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Album Review: Jidenna - Long Live The Chief

What can I say about Jidenna that hasn't already been said about Barack Obama or Tom Morello? Oh, he makes really good music. That probably lets you know this review of his debut album The Chief is going to be positive. Like, really positive there's not a lot of bad in this album, at all.

I'll admit it, the first song I heard from Jidenna was "Extraordinaire," and I kind of hated it. I wasn't going to give him another listen but I like to abide by the three listens rule. That means if you like three songs by an artist you have to listen to the album and he got me with the combo of "Helicopters," "Long Live The Chief," and "Knickers," so here we are.

For starters Jidenna is an artist born to a white mother in Wisconsin, his a Nigerian father who was a college professor here in the United States when they met. I'm telling you, he's the Barack Obama of hip hop because Tom Morello is already the Obama of rock music. The family moved to Nigeria for several years before relocating to Massachusetts. There he helped create the group Black Spadez. After High School Jidenna was accepted into Harvard, like Tom and Barack but he chose to go to Stanford instead. I mention these things because the album touches on a lot of his background.

The album features interludes by Jidenna's uncle who is attempting to teach him things while he is returning to Africa to bury his father. These piece the album together nicely because while every song may not have a similar sound, and most don't, it ties them together with the narrative. if there's one constant between the tracks is that a lot of them feature some form of Afrobeat influence. This can be anything from the tempo of the track, it being stripped down to the basics or the inclusion of steel drums.

With his uncle guiding him this can be viewed as a coming of age story for Jidenna. On the song "Bully of The Earth" he states:
You’re not a man til’ the day your father dies, you’re not a woman til’ you make your momma cry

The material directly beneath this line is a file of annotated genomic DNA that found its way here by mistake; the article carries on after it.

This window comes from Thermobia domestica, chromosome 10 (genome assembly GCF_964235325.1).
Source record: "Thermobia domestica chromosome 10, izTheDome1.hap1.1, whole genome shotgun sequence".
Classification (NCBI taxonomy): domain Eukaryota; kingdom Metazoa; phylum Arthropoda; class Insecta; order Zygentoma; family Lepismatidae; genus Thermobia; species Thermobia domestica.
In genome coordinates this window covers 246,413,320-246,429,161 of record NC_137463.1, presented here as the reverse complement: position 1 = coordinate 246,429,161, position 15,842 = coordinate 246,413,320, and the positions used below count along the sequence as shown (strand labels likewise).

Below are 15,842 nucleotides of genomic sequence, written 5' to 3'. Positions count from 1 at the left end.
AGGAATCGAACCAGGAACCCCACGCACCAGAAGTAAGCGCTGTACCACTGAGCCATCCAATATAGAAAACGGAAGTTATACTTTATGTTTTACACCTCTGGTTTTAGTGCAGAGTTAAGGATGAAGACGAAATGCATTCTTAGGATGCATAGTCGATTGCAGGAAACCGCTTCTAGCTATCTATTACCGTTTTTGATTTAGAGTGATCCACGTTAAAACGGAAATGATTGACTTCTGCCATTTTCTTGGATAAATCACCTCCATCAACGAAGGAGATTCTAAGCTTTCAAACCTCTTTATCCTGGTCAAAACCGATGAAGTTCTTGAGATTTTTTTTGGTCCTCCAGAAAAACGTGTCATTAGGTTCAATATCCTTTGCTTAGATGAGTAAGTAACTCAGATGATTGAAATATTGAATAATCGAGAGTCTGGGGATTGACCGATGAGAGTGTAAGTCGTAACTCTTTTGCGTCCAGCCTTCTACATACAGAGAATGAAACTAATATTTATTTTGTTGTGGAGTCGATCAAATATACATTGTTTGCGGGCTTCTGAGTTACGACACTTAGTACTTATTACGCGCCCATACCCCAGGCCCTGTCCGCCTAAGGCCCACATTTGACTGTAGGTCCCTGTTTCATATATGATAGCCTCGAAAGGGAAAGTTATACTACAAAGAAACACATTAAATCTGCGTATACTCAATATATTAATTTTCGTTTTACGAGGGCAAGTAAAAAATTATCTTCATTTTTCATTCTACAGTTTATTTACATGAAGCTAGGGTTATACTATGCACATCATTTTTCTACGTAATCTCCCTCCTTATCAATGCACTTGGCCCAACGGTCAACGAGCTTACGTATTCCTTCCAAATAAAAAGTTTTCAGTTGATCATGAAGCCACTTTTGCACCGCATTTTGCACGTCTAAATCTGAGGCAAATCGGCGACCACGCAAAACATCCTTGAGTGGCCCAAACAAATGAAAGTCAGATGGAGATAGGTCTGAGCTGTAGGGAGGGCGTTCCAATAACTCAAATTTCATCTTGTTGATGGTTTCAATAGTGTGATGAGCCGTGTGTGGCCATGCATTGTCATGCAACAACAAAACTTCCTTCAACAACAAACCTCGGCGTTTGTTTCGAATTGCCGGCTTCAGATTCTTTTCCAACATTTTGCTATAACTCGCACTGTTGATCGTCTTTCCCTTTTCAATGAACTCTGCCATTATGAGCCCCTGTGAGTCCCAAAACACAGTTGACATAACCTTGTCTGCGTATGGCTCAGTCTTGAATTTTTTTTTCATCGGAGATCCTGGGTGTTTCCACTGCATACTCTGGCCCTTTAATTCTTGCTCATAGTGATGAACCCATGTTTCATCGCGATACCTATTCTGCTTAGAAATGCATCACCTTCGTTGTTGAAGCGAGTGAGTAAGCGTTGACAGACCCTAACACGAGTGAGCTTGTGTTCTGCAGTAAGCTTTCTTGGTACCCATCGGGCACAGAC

A lot of the album deals with Jidenna coming into his own as an adult while attempting to navigate the role that his father left. He has to become his own man even if he disagrees with the lessons his elders have given him. One example would be his uncle telling Jidenna the following:
A woman will move for another man and have a child for that man, like they will jump from one man to another just have to have a child for that man
Basically his uncle is telling about how all the women are sexual deviants and he shouldn't trust them. But Jidenna has a different opinion of his own. On the song "Trampoline," he states:
The lady ain’t a tramp, just cuz she bounce it up and down like a trampoline [...] She might even have a wedding ring, or a doctorate in medicine, or the daughter of the reverend, or the daughter of the president
He continues in the next song "Bambi" where he shows that it's not always the women at fault. Sometimes we as men have to accept that we messed up. In this instance, he seems like he's a cheater although he doesn't explicitly say that instead he sings:
Oh Bambi I won't lie, if I weren't in this spider web of mine. If grandfather never had seven wives, then darling you would be love of my life
Most artists would write a song like that and at the end they get the woman of their dreams and live happily ever after. Not Jidenna, he realizes he's lost her for good. He knows she's not coming back and he has to deal with that.